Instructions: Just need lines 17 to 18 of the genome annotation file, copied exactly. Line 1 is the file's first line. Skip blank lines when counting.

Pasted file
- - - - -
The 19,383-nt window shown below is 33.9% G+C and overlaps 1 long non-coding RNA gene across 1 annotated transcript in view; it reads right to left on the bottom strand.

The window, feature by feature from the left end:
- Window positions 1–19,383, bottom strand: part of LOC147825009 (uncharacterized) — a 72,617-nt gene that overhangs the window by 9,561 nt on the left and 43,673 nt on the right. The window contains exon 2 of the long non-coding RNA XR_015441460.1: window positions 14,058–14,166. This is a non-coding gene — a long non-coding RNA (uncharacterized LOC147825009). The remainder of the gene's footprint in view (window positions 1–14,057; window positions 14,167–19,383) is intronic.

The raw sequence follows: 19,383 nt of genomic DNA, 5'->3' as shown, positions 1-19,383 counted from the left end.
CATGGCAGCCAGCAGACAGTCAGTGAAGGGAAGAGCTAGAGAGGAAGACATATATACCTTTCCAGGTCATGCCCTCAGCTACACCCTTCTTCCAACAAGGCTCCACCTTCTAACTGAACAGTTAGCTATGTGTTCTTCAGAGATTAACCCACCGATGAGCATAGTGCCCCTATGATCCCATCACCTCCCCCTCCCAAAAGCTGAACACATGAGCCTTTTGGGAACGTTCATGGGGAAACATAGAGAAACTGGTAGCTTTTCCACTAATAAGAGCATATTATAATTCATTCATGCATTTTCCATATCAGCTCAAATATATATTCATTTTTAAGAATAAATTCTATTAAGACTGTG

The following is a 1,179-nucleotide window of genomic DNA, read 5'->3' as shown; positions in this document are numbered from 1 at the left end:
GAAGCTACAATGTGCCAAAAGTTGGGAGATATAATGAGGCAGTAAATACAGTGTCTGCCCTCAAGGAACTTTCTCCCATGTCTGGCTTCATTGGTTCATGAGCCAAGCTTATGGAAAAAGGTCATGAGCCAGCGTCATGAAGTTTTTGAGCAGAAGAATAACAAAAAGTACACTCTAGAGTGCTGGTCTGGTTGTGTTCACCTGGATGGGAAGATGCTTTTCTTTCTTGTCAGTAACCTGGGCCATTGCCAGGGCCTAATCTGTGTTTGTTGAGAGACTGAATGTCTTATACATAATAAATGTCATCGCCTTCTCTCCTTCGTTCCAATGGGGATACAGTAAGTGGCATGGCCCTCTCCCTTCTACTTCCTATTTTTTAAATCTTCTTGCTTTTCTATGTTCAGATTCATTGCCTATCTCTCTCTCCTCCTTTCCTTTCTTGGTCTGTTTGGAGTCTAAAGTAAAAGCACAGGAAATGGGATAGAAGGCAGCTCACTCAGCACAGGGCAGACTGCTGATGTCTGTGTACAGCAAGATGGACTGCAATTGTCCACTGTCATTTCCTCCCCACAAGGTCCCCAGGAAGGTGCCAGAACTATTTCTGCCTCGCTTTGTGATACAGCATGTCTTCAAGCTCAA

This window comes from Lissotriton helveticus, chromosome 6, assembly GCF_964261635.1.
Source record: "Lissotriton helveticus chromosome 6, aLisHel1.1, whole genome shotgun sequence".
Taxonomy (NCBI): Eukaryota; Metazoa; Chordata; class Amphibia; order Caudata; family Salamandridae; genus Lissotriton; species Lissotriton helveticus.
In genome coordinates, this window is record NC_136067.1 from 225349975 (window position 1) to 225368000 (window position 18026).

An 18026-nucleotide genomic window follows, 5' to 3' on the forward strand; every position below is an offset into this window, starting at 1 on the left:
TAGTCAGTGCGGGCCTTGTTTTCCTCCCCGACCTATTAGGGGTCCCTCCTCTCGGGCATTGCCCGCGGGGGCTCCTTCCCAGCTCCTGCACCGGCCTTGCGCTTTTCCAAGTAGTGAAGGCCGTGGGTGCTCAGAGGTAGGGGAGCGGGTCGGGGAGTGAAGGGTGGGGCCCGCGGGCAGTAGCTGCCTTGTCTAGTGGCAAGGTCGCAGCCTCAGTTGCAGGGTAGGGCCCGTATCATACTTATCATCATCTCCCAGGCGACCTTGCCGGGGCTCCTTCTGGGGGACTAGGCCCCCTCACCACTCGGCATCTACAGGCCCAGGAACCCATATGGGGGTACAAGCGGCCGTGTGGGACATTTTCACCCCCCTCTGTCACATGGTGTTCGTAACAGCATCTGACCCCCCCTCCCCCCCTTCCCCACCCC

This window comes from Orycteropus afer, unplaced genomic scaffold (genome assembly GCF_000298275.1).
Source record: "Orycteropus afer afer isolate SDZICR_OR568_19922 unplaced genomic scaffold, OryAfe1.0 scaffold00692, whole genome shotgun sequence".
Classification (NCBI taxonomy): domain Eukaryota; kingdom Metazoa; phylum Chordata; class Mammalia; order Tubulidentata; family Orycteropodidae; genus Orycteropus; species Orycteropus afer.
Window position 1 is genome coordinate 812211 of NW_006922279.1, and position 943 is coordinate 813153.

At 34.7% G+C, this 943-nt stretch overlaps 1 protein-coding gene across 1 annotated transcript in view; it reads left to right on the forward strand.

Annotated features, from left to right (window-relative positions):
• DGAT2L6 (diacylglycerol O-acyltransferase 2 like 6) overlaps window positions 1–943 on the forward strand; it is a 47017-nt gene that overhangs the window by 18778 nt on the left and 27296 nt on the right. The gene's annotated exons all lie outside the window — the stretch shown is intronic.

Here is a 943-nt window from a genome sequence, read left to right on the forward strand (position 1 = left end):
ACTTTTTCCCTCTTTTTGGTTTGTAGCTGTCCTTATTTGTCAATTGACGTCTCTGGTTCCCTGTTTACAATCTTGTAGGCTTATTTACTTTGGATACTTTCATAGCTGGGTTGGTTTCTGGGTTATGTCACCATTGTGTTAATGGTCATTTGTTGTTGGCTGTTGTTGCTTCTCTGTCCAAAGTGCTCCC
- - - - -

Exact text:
Window position 1 is genome coordinate 812211 of NW_006922279.1, and position 943 is coordinate 813153.

At 34.7% G+C, this 943-nt stretch overlaps 1 protein-coding gene across 1 annotated transcript in view; it reads left to right on the forward strand.